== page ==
Classroom Learning v. Online Learning

By James Wallace Harris, Thursday, October 15, 2015

This week I started a continuing education class in beginning drawing. It’s the first classroom learning experience I’ve had in over a decade. Of course, folks my age don’t usually go to school, but I was still taking some graduate courses in my fifties. In recent years I’ve been using online courses from Coursera and Udemy, or I sometimes buy Great Courses on DVD. And whenever I want to learn something quickly, I go to YouTube and find a How-To video. Plus, I’ve been an autodidactic my whole life, and learn on my own with books.

Taking this drawing course is way off my beaten path because I’m trying to learn something I have absolutely no previous experience with in any context. Even my expectations for what the class would be like was completely different from what I experienced. I assumed the teacher would start us with pencil and paper and teach us the rudimentary skills of line drawing. Instead she had us create two 1-10 gray scales with 9B pencil and black Conte crayon. Then she had us “draw” from still-life objects by using shading rather than lines. She took us through a tour of the building where the walls were covered with student artwork and showed us how it’s possible to draw without lines, and explained the lines we see in reality are just edges to various levels of shading.

An_elderly_man_Realistic-Pencil-Drawing

[See the power of the pencil]

It was when we actually got down to work that I realized the difference between classroom learning and online learning. Nine-seven percent of my time I worked alone, but when I did get the teacher to come by to show me something it caused a big leap in my ability. Unfortunately, my teacher didn’t spend that much time with me. She had to lecture and visit the other students. Now this one little insight is the intent of this whole essay. I have found numerous videos online that teach drawing. They are all equal or better to classroom lectures when dealing with information. The same is true for books, although seeing someone demonstrate drawing techniques works much better in videos than from the printed page.

Where the classroom wins is when you get feedback. Sadly, most classroom instruction is built around lectures, and the reality is most video lectures come from top tier instructors. I also watched my fellow students in class and realized if I could work with them, all of whom had more experience drawing than I did, I could learn from them as well. This reminds me of when I went to computer school back in the early 1970s, at the State Technical Institute in Memphis. Classes were three hours. The first hour was lecture. The next two hours were programming. The teacher hung around to give one-on-one help, plus students worked together and helped each other. This method was perfect. This is how Pythagoras and Aristotle taught over two thousand years ago. This is not how most of my university classes were like. It was better decades ago when classes were lectures and discussions, but unfortunately, someone asshole invented PowerPoint, and things got real boring. That’s why my last stint at college was taking fiction writing workshops.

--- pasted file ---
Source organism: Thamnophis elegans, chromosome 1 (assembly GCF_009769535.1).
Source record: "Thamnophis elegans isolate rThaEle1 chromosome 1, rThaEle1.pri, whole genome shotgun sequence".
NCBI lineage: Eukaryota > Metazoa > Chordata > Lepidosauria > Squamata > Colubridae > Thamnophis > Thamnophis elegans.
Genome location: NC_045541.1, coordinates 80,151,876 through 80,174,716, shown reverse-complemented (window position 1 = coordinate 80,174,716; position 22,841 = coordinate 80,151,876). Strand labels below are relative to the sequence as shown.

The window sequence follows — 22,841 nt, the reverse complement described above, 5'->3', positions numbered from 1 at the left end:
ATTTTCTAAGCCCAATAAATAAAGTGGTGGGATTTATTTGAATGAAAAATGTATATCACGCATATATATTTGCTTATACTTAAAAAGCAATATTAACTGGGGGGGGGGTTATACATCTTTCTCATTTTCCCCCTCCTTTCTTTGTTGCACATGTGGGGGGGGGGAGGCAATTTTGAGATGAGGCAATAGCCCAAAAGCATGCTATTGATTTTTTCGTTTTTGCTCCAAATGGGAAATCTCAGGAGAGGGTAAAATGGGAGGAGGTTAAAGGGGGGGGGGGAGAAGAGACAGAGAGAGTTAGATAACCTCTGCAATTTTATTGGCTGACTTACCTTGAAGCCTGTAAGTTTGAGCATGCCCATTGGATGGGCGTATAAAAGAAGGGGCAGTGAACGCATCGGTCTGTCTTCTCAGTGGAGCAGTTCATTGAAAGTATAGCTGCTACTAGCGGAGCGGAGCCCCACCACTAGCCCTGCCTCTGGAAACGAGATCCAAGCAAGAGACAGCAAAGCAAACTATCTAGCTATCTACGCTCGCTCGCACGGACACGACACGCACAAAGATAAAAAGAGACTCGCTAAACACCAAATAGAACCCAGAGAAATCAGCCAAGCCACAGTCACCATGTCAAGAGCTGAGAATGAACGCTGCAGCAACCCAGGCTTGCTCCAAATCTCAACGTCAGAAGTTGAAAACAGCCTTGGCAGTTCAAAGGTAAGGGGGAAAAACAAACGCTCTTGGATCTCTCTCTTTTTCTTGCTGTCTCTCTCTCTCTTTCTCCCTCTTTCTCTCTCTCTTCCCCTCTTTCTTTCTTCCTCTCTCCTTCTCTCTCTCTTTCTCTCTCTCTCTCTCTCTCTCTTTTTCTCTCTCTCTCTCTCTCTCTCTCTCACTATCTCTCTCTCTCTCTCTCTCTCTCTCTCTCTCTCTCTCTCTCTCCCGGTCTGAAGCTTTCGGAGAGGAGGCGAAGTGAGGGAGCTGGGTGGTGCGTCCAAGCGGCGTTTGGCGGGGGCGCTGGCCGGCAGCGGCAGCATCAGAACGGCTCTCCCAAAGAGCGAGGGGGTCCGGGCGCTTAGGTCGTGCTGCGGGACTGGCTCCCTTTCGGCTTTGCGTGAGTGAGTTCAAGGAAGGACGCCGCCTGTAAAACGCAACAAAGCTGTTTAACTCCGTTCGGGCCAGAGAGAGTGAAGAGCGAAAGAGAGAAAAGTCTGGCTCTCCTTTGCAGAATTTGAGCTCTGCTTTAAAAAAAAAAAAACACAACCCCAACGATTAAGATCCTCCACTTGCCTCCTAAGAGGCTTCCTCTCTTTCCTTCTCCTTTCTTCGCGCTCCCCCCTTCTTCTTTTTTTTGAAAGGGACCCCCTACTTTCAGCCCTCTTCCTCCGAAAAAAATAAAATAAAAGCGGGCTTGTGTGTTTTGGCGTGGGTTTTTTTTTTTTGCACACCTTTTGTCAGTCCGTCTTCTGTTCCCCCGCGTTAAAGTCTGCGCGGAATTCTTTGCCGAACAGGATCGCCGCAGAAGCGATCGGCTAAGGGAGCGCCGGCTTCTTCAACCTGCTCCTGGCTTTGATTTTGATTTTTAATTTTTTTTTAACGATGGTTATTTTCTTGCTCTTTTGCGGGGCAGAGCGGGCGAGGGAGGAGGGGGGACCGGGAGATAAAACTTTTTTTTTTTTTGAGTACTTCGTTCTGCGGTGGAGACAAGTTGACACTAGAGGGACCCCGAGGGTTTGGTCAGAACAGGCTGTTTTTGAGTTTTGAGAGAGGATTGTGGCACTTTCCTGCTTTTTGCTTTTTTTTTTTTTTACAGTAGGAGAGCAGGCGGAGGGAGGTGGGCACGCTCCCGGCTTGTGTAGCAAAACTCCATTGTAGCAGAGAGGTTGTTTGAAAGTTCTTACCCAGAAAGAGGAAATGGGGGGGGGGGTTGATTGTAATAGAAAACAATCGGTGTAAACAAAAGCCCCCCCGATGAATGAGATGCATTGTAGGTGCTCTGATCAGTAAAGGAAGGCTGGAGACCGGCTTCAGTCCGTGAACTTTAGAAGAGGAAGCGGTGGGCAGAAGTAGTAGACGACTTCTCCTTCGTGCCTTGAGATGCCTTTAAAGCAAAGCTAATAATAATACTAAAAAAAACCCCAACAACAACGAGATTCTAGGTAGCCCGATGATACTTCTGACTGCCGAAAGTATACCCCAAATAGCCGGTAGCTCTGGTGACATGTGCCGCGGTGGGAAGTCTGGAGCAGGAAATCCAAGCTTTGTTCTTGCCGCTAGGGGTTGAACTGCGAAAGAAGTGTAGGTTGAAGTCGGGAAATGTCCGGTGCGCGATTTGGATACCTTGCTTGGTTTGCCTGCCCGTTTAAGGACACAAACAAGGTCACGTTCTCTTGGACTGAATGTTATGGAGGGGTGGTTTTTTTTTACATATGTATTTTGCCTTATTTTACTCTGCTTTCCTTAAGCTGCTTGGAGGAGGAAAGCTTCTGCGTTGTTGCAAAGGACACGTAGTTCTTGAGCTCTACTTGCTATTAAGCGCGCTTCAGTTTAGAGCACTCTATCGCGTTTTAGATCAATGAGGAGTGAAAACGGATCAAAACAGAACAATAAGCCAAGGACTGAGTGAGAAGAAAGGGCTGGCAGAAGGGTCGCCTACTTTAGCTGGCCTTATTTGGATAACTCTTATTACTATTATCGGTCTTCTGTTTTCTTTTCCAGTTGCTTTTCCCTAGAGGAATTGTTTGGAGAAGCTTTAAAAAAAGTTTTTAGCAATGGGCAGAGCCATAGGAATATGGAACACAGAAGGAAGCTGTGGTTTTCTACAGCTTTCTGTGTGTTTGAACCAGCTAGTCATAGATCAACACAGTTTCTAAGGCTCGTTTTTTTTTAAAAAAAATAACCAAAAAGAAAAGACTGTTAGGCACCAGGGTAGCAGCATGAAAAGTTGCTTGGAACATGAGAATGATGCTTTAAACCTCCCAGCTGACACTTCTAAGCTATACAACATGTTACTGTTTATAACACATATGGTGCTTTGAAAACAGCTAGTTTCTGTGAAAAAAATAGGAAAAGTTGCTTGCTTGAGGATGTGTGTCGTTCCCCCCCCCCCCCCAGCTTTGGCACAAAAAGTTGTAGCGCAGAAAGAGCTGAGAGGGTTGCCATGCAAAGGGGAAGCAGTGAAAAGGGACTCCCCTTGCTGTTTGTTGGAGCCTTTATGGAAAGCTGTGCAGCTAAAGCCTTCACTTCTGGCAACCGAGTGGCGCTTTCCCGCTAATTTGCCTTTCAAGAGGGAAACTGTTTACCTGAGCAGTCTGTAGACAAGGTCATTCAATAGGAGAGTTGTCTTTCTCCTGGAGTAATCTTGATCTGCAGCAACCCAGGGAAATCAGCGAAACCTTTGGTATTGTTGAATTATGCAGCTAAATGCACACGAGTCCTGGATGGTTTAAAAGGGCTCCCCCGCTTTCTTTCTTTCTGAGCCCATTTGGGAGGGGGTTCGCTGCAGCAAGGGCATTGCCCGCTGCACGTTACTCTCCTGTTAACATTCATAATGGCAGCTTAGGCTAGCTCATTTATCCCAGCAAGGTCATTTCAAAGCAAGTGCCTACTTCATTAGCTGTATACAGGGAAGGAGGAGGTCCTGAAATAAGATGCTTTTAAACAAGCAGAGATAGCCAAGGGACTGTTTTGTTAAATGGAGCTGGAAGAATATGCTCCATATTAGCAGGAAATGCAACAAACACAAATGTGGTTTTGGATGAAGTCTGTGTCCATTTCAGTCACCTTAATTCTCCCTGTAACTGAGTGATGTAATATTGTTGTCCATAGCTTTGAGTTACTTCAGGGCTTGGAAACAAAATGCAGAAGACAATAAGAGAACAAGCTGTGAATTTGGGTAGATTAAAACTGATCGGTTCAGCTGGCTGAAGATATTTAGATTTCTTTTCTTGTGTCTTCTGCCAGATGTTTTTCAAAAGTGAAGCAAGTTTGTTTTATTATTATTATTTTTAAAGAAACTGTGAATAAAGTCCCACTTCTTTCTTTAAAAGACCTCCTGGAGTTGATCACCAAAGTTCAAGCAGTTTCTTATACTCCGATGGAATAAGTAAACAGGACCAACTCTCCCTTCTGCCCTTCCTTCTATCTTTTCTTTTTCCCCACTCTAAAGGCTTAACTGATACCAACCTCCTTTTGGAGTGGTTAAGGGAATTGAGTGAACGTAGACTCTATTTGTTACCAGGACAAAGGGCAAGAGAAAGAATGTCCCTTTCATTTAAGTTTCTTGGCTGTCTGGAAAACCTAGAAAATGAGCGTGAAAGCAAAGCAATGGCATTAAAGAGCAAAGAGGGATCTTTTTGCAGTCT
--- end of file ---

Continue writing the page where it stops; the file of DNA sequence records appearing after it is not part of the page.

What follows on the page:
My guess, the best way to learn is with a tutor, with one-on-one instruction. And I’d advise colleges and professors who don’t want to be put out of business by online courses to spend more time interacting with students while they work. Leave the lecturing to the folks who are most eloquent in front of a camera. Instruct while walking between your students, and having them work on something you can guide them personally. Stop by each student often to see how they are progressing. Give the students time to work together. Spend as much time as possible away from the front of the class. Online learning can’t compete to this kind of instruction.

Here are some samples of online lectures. Notice how the video deletes dead time—some of these seven minutes lessons would be a whole class period in the real world. It’s very easy to go back and repeat parts. It’s also easy to find other teachers covering similar topics. What the videos can’t do is give instant feedback and guidance. It really helps to have a human say, “That won’t work, try this.”

My continuing education course would actually be far more effective if it was built around a computer lecture series, and all the time I got to spend in class was interacting with a teacher and my fellow students.

JWH – #973

One thought on “Classroom Learning v. Online Learning”

  1. Sounds as if your instructor had at least given some thought to teaching. I’d never had any instruction or formal study at all, so I thought it might be interesting to take a Drawing 101 course. I expected it to start with some instruction about the tools we’d been required to buy and how to use them, even though it became obvious later that some students already had skills. 101, right? Instead, the instructor just plopped a dummy in the middle of the room and told us to start drawing. This was at a large university and I imagine the instructor was a grad student who really had no idea how to teach anyone about anything. I certainly didn’t learn anything new. Not about drawing, anyway.

    Generally I too have always taught myself from books, including things like carpentry and auto repair. Probably you can do that with drawing, too, but I was paying for a teacher.

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